15N3yGu3UFHeyUNdzQ5sS3aRFRzu5Ae7EZ sent 0.00086 bitcoin to 1JHG2qjdk5Khiq7X5xQrr1wfigepJEK3t on August 8th, 2019, between 11:10 and 11:20 a.m.
Users compete to validate the transaction for rewards4 through the mining process, grouping transactions in a specific period to form a block. Whoever wants to post the block needs to solve a computationally intensive problem. For each period (e.g., 10 minutes for Bitcoin), only the first one to solve the problem can publish the block and claim the rewards.
Proof of Work Consensus
There are variations of these rules in other chains, but the concept is similar. This proof of work consensus causes most of the confusion and criticism of the blockchain. Because of the difficulty of the nonmeaningful problems solved, the mining process both significantly slows the transaction speed and consumes enormous computational power and energy. The Bitcoin blockchain can currently guarantee only 4.6 transactions per second (10 minutes per block), compared to Visa at 1,736 transactions per second, making the bitcoin process too slow for
4 The reward is usually the cryptocurrency of the network. For example, Bitcoin system offers 12.5 bitcoin for each block mined.
everyday use. This is also called “poor scalability.” And it is estimated that “the global Bitcoin network is consuming more [electricity] … than the country of Switzerland uses over the same time period” (Vincent 2019).
Why is proof of work necessary for a public and permissionless chain? Because the assumption is that malicious users will try to spam the network with fraudulent blocks and modify the existing chain to add selfbenefiting transactions. The proof of work consensus makes sure that it is expensive to create blocks (in terms of both time and energy), so it is difficult and expensive to generate many blocks to flood the system. Also, given the 10minute waiting period for each block, anyone who generates fake blocks is likely to be caught and rejected by other users. Users are thus incentivized to spend their computational power on legitimate blocks so their work can be compensated. Besides, transactions within blocks are kept secure by the amount of energy spent on mining blocks before them5: the longer the chain, the more expensive for hackers to replace it with a fake one.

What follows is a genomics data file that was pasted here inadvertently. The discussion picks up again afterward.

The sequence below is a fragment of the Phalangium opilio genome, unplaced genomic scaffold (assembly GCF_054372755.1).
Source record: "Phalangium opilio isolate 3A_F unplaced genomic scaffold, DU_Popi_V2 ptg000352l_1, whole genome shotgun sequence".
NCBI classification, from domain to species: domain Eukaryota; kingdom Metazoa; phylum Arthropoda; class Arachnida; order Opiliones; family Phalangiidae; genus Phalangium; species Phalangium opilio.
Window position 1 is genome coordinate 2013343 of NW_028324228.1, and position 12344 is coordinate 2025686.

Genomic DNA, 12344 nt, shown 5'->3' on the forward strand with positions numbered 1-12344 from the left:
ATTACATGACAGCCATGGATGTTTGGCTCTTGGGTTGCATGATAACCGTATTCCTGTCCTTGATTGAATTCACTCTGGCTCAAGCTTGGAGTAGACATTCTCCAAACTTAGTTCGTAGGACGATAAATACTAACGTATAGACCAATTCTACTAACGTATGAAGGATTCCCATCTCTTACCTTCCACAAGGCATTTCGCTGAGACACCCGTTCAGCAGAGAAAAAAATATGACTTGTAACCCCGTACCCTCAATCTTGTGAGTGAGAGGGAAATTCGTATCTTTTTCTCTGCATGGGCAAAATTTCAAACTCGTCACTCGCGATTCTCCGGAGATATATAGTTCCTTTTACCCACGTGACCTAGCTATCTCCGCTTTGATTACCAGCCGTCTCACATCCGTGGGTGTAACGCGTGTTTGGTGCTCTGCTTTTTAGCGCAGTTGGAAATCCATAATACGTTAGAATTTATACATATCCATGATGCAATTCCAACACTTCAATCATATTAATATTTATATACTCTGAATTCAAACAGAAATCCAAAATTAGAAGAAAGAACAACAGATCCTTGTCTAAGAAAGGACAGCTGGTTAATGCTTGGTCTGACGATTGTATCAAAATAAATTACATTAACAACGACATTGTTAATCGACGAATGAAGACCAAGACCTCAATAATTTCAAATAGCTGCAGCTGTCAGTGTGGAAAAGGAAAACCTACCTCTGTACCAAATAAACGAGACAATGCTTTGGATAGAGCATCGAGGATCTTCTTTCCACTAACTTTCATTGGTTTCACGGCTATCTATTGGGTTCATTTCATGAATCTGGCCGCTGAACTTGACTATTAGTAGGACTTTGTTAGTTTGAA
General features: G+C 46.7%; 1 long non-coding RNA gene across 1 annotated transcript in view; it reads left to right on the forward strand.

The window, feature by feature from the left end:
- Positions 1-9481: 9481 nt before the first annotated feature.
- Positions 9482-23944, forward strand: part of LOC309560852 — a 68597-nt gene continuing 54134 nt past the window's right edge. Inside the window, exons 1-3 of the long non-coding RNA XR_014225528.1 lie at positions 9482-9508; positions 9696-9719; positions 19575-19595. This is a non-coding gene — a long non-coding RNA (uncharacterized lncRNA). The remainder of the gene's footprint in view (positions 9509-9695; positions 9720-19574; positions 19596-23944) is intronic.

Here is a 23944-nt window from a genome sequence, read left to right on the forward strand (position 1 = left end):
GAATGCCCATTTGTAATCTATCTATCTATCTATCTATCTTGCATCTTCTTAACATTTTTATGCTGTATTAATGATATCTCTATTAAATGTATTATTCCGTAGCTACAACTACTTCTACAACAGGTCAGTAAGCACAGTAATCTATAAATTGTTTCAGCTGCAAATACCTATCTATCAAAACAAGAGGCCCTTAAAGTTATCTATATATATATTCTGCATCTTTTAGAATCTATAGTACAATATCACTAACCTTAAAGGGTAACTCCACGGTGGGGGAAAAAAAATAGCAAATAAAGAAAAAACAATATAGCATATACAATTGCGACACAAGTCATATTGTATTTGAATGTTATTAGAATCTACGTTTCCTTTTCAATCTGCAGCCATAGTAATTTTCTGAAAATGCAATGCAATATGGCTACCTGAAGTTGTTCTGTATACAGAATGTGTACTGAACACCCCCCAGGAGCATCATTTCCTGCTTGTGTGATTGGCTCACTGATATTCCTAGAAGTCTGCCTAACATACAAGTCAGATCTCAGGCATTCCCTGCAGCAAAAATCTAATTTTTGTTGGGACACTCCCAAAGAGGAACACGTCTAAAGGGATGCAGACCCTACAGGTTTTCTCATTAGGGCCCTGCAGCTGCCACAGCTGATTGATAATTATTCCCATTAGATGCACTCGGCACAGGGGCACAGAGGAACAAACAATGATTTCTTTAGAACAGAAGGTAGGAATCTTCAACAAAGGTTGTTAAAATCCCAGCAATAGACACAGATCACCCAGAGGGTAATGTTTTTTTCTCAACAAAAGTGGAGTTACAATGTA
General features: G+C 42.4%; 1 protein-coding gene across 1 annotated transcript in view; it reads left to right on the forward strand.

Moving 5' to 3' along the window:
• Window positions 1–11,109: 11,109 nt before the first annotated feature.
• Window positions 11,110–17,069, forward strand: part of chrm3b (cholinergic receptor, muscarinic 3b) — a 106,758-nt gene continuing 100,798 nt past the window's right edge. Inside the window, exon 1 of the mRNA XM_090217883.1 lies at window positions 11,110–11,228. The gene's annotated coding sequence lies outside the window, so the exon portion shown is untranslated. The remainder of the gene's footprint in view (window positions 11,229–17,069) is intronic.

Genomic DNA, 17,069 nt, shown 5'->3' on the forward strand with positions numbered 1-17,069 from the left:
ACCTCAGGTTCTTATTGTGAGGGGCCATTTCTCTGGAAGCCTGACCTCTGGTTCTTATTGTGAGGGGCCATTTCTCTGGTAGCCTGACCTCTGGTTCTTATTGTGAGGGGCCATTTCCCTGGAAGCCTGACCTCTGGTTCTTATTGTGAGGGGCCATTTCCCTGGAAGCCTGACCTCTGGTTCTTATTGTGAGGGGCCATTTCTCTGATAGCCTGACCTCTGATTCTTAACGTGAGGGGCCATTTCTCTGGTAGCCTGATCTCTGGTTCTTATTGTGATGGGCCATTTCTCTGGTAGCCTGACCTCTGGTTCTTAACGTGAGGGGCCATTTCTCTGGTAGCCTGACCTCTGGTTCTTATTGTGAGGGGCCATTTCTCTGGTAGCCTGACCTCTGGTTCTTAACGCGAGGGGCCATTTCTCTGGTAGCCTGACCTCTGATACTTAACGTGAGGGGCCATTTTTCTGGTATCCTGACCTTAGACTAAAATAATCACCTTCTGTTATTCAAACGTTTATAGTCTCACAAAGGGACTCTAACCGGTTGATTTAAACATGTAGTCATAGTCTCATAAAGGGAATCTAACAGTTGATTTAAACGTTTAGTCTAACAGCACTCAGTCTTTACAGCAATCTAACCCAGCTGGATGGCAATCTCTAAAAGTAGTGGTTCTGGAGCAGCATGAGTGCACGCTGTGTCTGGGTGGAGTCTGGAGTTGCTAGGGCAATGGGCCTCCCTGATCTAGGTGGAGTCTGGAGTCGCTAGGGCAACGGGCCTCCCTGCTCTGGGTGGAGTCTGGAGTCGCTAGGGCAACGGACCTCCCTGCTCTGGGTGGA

The proof of work consensus allows a truly distributed network, maximum number of pseudonymous users, fairness among nodes, and chain nontamper-ability, with efficiency and reasonable cost in computational power.
Proof of State Consensus
Another popular, more recent consensus for the public and permissionless chain is proof of state, which attributes mining power to the proportion of coins held by a miner (Young 2016). This consensus significantly reduces the computational power and time required to add blocks. The logic is clear: those with more coins have less motivation to sabotage the chain. On the other hand, a system in which the major stakeholder enjoys extensive control and authority over both technical and economic aspects of the network creates a monopoly problem. In addition, block generators lose nothing by voting for multiple versions of chains (the “nothingatstake” problem). Because of this, “some cryptocurrencies are vulnerable to Fake Stake attacks, where an attacker uses no or minimal stake to crash an affected node.”6
Even with recent improvements, transaction validation speeds for cryptocurrencies based on point of sale are still not on par with traditional systems.
5 Public versus private (permissioned) blockchain comparison. DevTeam.Space (https://www.devteam.space/blog/public-vs-private-permissioned-blockchain-comparison/).
6 “Fake Stake” attacks on chain-based Proof-of-Stake cryptocurrencies. Medium/Cryptocurrency. (https://medium.com/@dsl_uiuc/fake-stake-attacks-on-chain-based-proof-of-stake-cryptocurrencies-b8b05723f806).
Private and Permissioned Chains
For many businesses and organizations, blockchain is attractive as a recordkeeping and sharing system. However, the slow transaction validating speed, poor scalability, and lack of data privacy make the public and permissionless chain a poor choice. For healthcare records, for example, the network should be neither public (it must be Health Insurance Portability and Accountability Act protected) nor permissionless (only authorized people should be allowed to add records). In these cases, the private and permissioned chain is a good option as it allows only authorized users with different levels of authority in the chain.
The IBM Hyperledger Fabric (Mamun 2018) is a blockchain network set by various collaborative organizations called “members.” Each member selects the peers from his or her organization to involve in the blockchain. These peers have different authorizations: endorsers validate transactions and decide to approve or disapprove transactions, anchors are in charge of broadcasting updates, and orderers are in charge of creating and delivering blocks to all the peers. In this network there is intrinsic trust both among peers (since they are from the same organization) and among members since they are collaborating and only dedicated peers who organizations trust can validate transactions and add blocks. There is usually no incentive for malicious behaviors. This consensus is called proof of authority, as a number of nodes are “authorities” in charge of validating transactions.